Direct Memory Access

Direct Memory Access (DMA)

Using interrupts driven device drivers to transfer data to or from hardware devices works well when the amount of data is reasonably low. For example a 9600 baud modem can transfer approximately one character every millisecond (1/1000’th second). If the interrupt latency, the amount of time that it takes between the hardware device raising the interrupt and the device driver’s interrupt handling routine being called, is low (say 2 milliseconds) then the overall system impact of the data transfer is very low. The 9600 baud modem data transfer would only take 0.002% of the CPU’s processing time. For high speed devices, such as hard disk controllers or ethernet devices the data transfer rate is a lot higher. A SCSI device can transfer up to 40 Mbytes of information per second.

Direct Memory Access, or DMA, was invented to solve this problem. A DMA controller allows devices to transfer data to or from the system’s memory without the intervention of the processor. A PC’s ISA DMA controller has 8 DMA channels of which 7 are available for use by the device drivers. Each DMA channel has associated with it a 16 bit address register and a 16 bit count register. To initiate a data transfer the device driver sets up the DMA channel’s address and count registers together with the direction of the data transfer, read or write. It then tells the device that it may start the DMA when it wishes. When the transfer is complete the device interrupts the PC. Whilst the transfer is taking place the CPU is free to do other things.

Device drivers have to be careful when using DMA. First of all the DMA controller knows nothing of virtual memory, it only has access to the physical memory in the system. Therefore the memory that is being DMA’d to or from must be a contiguous block of physical memory. This means that you cannot DMA directly into the virtual address space of a process. You can however lock the process’s physical pages into memory, preventing them from being swapped out to the swap device during a DMA operation. Secondly, the DMA controller cannot access the whole of physical memory. The DMA channel’s address register represents the first 16 bits of the DMA address, the next 8 bits come from the page register. This means that DMA requests are limited to the bottom 16 Mbytes of memory.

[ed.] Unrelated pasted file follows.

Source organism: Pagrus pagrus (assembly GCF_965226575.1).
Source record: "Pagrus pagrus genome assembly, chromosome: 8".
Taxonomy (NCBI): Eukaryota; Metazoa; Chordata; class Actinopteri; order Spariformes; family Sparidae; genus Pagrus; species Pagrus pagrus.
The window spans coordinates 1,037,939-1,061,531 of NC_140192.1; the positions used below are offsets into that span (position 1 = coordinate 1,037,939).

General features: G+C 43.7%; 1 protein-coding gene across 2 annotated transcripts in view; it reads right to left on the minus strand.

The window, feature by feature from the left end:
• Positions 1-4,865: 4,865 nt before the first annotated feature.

DMA channels are scarce resources, there are only 7 of them, and they cannot be shared between device drivers. Just like interrupts, the device driver must be able to work out which DMA channel it should use. Like interrupts, some devices have a fixed DMA channel. The floppy device, for example, always uses DMA channel 2. Sometimes the DMA channel for a device can be set by jumpers; a number of ethernet devices use this technique. The more flexible devices can be told (via their CSRs) which DMA channels to use and, in this case, the device driver can simply pick a free DMA channel to use.

Linux tracks the usage of the DMA channels using a vector of dma_chan data structures (one per DMA channel). The dma_chan data structure contains just two fields, a pointer to a string describing the owner of the DMA channel and a flag indicating if the DMA channel is allocated or not. It is this vector of dma_chan data structures that is printed when you cat /proc/dma.